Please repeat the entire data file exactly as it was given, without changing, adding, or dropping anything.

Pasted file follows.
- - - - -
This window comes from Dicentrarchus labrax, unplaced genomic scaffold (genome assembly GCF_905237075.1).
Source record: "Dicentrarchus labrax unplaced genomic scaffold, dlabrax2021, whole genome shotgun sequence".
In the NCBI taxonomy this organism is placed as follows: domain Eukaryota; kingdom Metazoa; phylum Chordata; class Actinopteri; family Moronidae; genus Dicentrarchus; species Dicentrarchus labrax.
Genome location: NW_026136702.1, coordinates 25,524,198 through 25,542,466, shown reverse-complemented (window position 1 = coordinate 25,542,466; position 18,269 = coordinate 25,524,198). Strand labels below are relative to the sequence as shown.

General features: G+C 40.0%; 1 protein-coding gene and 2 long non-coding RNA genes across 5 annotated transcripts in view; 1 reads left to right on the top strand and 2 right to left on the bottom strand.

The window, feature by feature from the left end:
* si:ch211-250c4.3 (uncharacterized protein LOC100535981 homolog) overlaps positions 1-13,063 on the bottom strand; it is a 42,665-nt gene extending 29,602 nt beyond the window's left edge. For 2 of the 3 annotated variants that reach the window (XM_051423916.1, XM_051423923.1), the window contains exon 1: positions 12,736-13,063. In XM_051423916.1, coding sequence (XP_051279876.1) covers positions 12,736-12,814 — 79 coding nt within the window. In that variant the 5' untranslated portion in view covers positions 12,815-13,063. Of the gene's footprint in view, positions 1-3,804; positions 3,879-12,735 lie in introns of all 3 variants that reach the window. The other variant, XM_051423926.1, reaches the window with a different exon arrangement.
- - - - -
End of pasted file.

This window comes from Dicentrarchus labrax, unplaced genomic scaffold (genome assembly GCF_905237075.1).
Source record: "Dicentrarchus labrax unplaced genomic scaffold, dlabrax2021, whole genome shotgun sequence".
In the NCBI taxonomy this organism is placed as follows: domain Eukaryota; kingdom Metazoa; phylum Chordata; class Actinopteri; family Moronidae; genus Dicentrarchus; species Dicentrarchus labrax.
Genome location: NW_026136702.1, coordinates 25,524,198 through 25,542,466, shown reverse-complemented (window position 1 = coordinate 25,542,466; position 18,269 = coordinate 25,524,198). Strand labels below are relative to the sequence as shown.

General features: G+C 40.0%; 1 protein-coding gene and 2 long non-coding RNA genes across 5 annotated transcripts in view; 1 reads left to right on the top strand and 2 right to left on the bottom strand.

The window, feature by feature from the left end:
* si:ch211-250c4.3 (uncharacterized protein LOC100535981 homolog) overlaps positions 1-13,063 on the bottom strand; it is a 42,665-nt gene extending 29,602 nt beyond the window's left edge. For 2 of the 3 annotated variants that reach the window (XM_051423916.1, XM_051423923.1), the window contains exon 1: positions 12,736-13,063. In XM_051423916.1, coding sequence (XP_051279876.1) covers positions 12,736-12,814 — 79 coding nt within the window. In that variant the 5' untranslated portion in view covers positions 12,815-13,063. Of the gene's footprint in view, positions 1-3,804; positions 3,879-12,735 lie in introns of all 3 variants that reach the window. The other variant, XM_051423926.1, reaches the window with a different exon arrangement.